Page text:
Dr. Chaille was a member of the American Public Health association; the American Medical association; the Louisiana State Medical society, in which he served on the committee on state medicine; and the Orleans Parish Medical society. He was an honorary member of the International Medical congress held at Philadelphia, Pa., in 1876, and delivered one of the ten addresses on medical jurisprudence before that body. He was an associate fellow of the College of Physicians of Philadelphia; was appointed by Congress one of the experts to investigate the yellow fever epidemic of 1878; the following year was sent by the United States national board of health to Havana as president of the yellow fever commission; from March, 1881, to October, 1882, he served as supervising inspector and executive agent of the national board of health in New Orleans; in 1885 he was appointed a member of the national board of health by Pres. Arthur, and served on that body until it went out of existence in 1893.
For more than half a century Dr. Chaille has been a contributor to medical journals on such subjects as "The History of the New Orleans Yellow Fever Epidemic of 1858," "The Invention of the Laryngoscope," "Spectrum Analysis,'' ''Ovariotomy,'' ''Medical Colleges, Medical Profession and the Public," "Opium and Opium Mania Cures," "Physiology of Cerebral Circulation and of Cerebral. Ventricles," "Post Mortem Changes vs. Ante Mortem Lesions," "Vital Statistics of New Orleans," "Origin and Progress of Medical Jurisprudence, 1776 to 1876," etc. The last named article appeared in the "Transactions of the International Medical Congress of 1876-77," and was the address delivered before that body as above mentioned. He was also the author of various papers on miscellaneous subjects. Among these may be mentioned "Laws of Population and Voters," "living, Dying, Registering and Voting Population of Louisiana," which was written and published during the reconstruction era.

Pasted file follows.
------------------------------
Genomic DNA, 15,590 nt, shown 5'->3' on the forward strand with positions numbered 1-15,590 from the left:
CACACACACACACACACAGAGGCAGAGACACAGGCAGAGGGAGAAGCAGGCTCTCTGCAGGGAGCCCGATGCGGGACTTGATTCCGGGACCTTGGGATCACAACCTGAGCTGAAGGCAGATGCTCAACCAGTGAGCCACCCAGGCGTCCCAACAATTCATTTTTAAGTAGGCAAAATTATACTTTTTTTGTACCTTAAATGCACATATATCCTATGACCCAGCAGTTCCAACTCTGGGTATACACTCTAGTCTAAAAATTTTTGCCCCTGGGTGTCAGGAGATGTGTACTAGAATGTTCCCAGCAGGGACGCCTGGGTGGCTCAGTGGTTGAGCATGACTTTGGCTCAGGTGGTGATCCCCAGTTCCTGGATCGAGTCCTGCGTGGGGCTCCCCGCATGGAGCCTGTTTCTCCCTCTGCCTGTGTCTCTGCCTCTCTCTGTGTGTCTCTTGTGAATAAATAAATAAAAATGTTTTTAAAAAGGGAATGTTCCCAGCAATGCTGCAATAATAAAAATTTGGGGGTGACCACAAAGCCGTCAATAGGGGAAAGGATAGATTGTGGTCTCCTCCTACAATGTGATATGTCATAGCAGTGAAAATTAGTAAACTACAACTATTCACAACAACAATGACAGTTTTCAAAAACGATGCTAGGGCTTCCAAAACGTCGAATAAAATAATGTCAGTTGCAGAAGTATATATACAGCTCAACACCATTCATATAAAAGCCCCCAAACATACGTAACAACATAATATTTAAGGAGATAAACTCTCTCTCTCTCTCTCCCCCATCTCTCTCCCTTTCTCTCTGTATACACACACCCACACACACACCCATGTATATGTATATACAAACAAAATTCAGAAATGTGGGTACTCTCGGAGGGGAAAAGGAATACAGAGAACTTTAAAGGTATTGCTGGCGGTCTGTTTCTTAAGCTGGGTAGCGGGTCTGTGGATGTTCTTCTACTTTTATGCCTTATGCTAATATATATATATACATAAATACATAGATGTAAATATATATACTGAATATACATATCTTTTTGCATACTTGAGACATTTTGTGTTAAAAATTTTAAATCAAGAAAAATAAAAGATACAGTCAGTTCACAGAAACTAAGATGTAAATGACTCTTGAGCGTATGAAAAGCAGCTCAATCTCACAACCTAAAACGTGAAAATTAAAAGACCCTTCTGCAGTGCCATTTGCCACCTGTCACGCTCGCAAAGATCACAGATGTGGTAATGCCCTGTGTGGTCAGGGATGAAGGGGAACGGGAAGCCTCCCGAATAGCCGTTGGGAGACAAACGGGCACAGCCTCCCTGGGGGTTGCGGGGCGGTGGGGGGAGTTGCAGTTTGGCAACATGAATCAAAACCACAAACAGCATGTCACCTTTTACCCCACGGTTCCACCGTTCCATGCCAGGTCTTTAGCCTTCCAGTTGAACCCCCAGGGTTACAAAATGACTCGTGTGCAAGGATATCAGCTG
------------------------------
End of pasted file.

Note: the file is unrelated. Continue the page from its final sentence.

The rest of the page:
Dr. Chaille was twice married, in 1857 to Laura E. Mountfort, daughter of Lieut.-Col. John Mountfort of the United States army, whose father, Joseph Mountfort, was one of the historic Boston tea party on the night of Dec. 16, 1773. She died in 1858, leaving 1 daughter, Mary Laura, the wife of Dr. David Jamison. In 1863 Dr. Chaille married Mary Louisa, daughter of Leroy Napier of Macon, Ga., and she died in 1873.
Throughout his long and highly useful career Dr. Chaille was a diligent and persistent student of all subjects pertaining to his chosen profession, during the time that he held the chair of physiology and pathological anatomy in the medical department of Tulane university, he gave instruction on those subjects to hundreds of young men, many of whom have become eminent physicians, and all those living cheerfully bear testimony to his ability and thoroughness as an instructor. Though he took a commendable interest in questions of public policy, his highest ambition was to excel in his profession, and to, that end he devoted his time and energy.
Source: Louisiana: Comprising Sketches of Parishes, Towns, Events, Institutions, and Persons, Arranged in Cyclopedic Form, volume 3, pp. 745-746. Edited by Alc e Fortier, Lit. D.
Published in 1914, by Century Historical Association.